But, just try asking another doctor and if this is indeed an issue that will eventually give you issues easily than you might benefit taking care of it while you are so young because recovery should be much easier and faster.

      Good luck and get better soon!

    • Posted

      Being young definitely helps! When I injured my ankle before I was back to normal pretty quickly even after being on crutches for 8 weeks. My main problem with the ankle limited dorsiflexion and tight calves which seemed to gradually resolve the more I was active. 

      I think by the end of August you will definitely be walking normally! My doctor told me running and high impact could start around the 12 week post-op mark but usually waiting a bit longer is safe. 

      I've been so stressed about this injury for so long that if I did end up getting surgery it would just be a huge relief and I could just focus on recovery instead of constantly weighing my options. 

      When you used to be active and played sports I think balance and strength will come back pretty quickly and muscle memory will kind of kick in once you get back to sports. The doctor also told me Alter-G treadmills are great for getting back to running so if you have access it could help your recovery and strengthening once the boot comes off. 

      If I did get surgery it would probably be around the first week of July based on availability. I have a similar goal to you in that I need to be up on my feet at least by the end of September. If I get the surgery I guess I should just prepare for a long wait and make it my 2019 resolution to start my previous level of activity. 

      Last time I was on crutches I did a lot of floor barre, ab exercises, and pilates so I'll try and do the same this time to stay sane and keep in shape somewhat while I'm not walking. 

      Hopefully I can see another doctor next week and make a decision by next Sunday so my mind can rest. Good luck to you too!

  • Posted

    I've had this procedure done on both ankles. I also had an extra surgery to repair my peroneal tendons (on both ankles).

    I agree with getting another doctor's opinion. If it's not causing you problems, you shouldn't need surgery. In general it should be a last resort. Even if the surgery goes well, etc your ankle will never be the same. In my experience it takes about a year to get used to it

    In all cases I was NWB for 4-6 weeks, then took another 2-4 weeks to get out of the fracture walker. Then you work on your rom and strength. Takes another month before you're not limping .

    I think nowadays the doctors believe in a walk-sooner approach where the recovery is easier. My ankles were bothering me which is why I went for surgery. Having said that, if you're gonna go for surgery, I'd have them look at the ligament as well as the tendon. I've been very happy with my surgeries in terms of improving my stability, fixing the peroneal subluxation, and fixing the tendon tears.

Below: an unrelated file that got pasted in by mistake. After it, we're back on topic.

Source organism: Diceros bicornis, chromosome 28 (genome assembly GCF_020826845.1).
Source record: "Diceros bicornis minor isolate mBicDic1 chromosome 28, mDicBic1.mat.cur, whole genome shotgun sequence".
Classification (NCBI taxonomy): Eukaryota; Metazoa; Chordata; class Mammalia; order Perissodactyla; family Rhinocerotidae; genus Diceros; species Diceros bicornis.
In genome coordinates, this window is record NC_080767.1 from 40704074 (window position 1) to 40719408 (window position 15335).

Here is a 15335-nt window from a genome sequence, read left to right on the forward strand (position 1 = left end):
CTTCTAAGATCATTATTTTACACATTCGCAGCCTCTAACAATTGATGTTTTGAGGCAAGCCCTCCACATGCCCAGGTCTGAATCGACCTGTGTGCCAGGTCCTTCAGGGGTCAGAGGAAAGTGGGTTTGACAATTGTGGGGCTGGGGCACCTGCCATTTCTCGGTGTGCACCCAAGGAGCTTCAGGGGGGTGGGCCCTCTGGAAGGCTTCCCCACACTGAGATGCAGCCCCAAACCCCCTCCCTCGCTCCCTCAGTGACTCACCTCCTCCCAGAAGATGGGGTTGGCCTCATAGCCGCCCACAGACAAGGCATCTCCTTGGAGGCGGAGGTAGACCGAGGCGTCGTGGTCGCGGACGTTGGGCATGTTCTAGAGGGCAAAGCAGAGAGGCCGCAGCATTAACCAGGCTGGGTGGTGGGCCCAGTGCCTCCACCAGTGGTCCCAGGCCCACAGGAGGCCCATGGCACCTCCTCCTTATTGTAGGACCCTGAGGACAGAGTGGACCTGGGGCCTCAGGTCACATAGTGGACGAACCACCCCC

• Posted

      What my doctor told me was 2 weeks NWB and 4 weeks in a boot. They said at 6 weeks I will be fully mobile but like you said I do think it takes a while to regain enough muscle and strength to walk normally. When I broke my ankle and got out of the cast my calf was super skinny and I walked awkwardly for a long time. I was younger back then so even without PT I seemed to gradually go back to normal. I think within a year I resumed pretty intensive dance training and even got back on pointe with no problems. With surgery it might be a different story though. 

      I feel my ankle is fine but I seem to always notice my injuries too late and when I not really notice any pain until I have a serious problem so perhaps the MRI and ultrasound are more accurate for making decisions than how I feel. I definitely don't want to keep being active on a bad ankle and suddenly rupture the tendons or cause damage that would be harder to fix. 

      Since the surgeries have you been able to walk or maybe even run without any problems? And for recovery did you go to a PT or do exercises on your own? Glad your surgeries went well and hopefully your ankles aren't giving you problems anymore! 

  • Posted

    I certainly don't claim to be an authority on orthopedics, nor am I a doctor. However, I have been a nurse on an ortho and surgical unit in a hospital for 11 years. It has been my experience that these types of decisions are all about how the problem affects (or will affect) your quality of life. In your case, you are young and active with a lot of years of physical activity ahead of you. If I were you, I would read as much as I can about outcomes from both surgical options. There are lots of medical studies and articles on the internet. Second, I would research the surgeon, i.e. how many of these procedures has he/she done, what have been the outcomes, what kind of patient reviews they have. At the end of the day it is all about being able to do the things you want to do in life. I can tell you this, I am 57 and recovery from surgery like yours would certainly be more difficult for me. So I would think if you are going to do it, do it while you are young and fit.

    • Posted

      Thanks! I will definitely try to do research and think about the risks and benefits of each option. In your experience at work do you know if the patient usually meets with the doctor again before the surgery or is the initial consultation the only time you meet with the surgeon?

      So far I've researched the surgeon and the hospital and the reviews online seem pretty positive. I'm also a bit worried that the recovery time and success rate they provided may be too optimistic since from these forums and googling it does seem it will be 6 months before you feel normal and maybe longer to do intense physical activity. 

      Once offices open Monday I will call up and try to see another doctor to see if they recommend the same thing or have a more conservative approach. 



  • Posted

    I would get a second opinion. Definitely take care of your feet/ankle. You will regret it latter.
    • Posted

      Thank you! I am searching for other doctors in my area right now. As much I want to get surgery with if I need it I will try to research and ask for other possible options.